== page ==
Is the U.S. experience replicable? A decomposition of U.S. water use since 1950
Thursday, 18 December 2014: 8:00 AM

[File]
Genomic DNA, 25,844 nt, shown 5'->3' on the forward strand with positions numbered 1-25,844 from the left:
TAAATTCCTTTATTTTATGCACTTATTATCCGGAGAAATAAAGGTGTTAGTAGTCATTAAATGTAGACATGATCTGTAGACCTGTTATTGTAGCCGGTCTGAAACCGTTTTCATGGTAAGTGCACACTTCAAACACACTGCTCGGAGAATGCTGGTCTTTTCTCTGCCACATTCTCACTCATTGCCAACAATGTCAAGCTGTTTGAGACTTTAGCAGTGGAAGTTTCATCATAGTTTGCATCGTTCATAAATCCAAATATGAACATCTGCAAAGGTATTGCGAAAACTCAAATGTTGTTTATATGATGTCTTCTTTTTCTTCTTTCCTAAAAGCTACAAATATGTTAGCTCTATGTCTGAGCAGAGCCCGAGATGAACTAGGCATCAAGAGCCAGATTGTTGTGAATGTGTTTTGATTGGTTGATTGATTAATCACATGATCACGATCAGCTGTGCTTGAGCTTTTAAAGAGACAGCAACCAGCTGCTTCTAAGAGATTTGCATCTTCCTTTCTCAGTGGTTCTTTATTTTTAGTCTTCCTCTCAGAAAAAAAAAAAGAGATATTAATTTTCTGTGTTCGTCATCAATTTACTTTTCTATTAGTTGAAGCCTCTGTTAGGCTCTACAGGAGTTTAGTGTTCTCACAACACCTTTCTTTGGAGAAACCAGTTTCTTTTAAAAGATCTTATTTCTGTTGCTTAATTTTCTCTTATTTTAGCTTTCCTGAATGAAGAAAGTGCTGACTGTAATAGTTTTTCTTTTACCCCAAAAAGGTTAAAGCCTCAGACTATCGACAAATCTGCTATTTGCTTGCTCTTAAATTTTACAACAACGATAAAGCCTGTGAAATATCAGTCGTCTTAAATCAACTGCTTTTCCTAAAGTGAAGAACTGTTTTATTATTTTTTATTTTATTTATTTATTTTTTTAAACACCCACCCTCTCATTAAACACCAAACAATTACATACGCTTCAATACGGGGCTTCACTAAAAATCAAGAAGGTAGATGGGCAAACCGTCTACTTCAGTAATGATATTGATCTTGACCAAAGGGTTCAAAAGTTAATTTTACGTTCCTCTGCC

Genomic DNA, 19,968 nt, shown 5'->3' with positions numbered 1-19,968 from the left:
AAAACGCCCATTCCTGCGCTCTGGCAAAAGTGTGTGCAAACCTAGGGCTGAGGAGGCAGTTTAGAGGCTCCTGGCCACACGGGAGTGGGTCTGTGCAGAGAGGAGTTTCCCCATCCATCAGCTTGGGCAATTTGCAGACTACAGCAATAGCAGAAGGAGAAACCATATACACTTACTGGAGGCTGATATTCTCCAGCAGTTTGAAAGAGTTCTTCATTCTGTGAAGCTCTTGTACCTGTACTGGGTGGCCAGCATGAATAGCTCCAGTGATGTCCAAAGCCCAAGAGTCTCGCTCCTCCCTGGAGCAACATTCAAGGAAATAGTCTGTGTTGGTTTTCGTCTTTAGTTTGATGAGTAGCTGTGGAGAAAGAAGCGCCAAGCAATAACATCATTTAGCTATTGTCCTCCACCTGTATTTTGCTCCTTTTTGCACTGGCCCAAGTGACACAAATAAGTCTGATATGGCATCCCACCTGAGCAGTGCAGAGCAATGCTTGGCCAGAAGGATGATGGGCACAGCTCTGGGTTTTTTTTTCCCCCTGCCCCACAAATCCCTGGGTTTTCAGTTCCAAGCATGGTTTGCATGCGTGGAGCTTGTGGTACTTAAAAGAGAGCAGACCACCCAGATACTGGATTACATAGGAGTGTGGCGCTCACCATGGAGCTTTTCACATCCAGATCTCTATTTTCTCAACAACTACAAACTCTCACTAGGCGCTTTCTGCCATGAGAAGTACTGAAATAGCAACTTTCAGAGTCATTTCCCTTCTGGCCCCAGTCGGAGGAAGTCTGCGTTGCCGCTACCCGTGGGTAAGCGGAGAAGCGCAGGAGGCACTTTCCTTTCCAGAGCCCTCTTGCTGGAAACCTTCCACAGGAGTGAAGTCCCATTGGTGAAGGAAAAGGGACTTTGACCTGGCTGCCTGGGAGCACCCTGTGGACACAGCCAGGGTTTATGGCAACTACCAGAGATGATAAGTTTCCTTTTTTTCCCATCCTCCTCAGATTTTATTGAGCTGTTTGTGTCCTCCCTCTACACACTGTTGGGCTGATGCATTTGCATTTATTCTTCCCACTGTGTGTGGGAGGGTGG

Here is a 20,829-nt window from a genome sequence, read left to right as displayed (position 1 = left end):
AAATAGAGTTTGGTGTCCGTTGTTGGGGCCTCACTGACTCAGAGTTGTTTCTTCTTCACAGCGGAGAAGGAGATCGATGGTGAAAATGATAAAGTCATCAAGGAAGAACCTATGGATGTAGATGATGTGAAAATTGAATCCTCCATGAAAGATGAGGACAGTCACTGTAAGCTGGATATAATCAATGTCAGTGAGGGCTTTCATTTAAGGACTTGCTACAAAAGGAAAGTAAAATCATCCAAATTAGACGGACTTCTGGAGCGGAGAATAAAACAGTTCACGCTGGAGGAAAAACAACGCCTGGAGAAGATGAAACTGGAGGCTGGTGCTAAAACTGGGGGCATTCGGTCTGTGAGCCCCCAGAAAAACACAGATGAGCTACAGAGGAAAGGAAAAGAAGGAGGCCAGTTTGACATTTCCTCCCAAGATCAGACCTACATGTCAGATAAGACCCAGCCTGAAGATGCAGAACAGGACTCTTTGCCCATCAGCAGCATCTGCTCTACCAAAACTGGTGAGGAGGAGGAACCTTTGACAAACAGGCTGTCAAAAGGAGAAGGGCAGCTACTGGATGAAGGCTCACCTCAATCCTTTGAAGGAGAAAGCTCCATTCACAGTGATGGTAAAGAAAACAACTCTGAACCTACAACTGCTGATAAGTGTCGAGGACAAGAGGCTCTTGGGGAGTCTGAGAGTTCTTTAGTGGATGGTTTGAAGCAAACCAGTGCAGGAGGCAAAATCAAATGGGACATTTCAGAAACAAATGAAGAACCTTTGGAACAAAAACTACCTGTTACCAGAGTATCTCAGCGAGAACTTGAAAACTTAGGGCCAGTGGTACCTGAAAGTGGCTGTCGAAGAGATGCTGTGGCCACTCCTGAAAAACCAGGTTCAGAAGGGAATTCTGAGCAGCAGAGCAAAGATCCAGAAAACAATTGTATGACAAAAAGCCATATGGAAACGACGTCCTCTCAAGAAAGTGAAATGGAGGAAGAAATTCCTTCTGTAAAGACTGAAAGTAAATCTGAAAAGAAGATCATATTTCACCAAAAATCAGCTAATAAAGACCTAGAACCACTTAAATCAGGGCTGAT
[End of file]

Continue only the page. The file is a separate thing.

Blue water withdrawals in the United States since 1950 show a remarkable pattern. After doubling between 1950 and 1980, water use slightly declined in spite of a doubling in GDP, 30 percent population growth and a 70 percent increase in per capita GDP since 1980. We relate this remarkable pattern to the changing long-term structural changes of the U.S. economy as it became a service economy, experiencing a decrease in relative share of manufacturing and a secular decline in agriculture. Drawing on Leontief (1970)’s seminal analysis, we decompose the U.S. water use in terms of scale, composition and technology. We find that about 1/3 of water saving can be attributed to shifting final demand by domestic and foreign buyers for U.S. products; slightly more than a 1/3 relates to the changing input output structure that characterizes U.S. production, and less than 1/3 is to be attributed to water productivity gains related to improvements in technology. In addition, our estimates indicate that the vast majority of the water productivity gains due to technological improvements stem from gains in water/KWh in electricity generation. Finally, while globalization and the growing water content of net imports increased for the U.S. since 1950, they by no means overturn the increased water saving due to changing sectoral composition of the U.S. economy.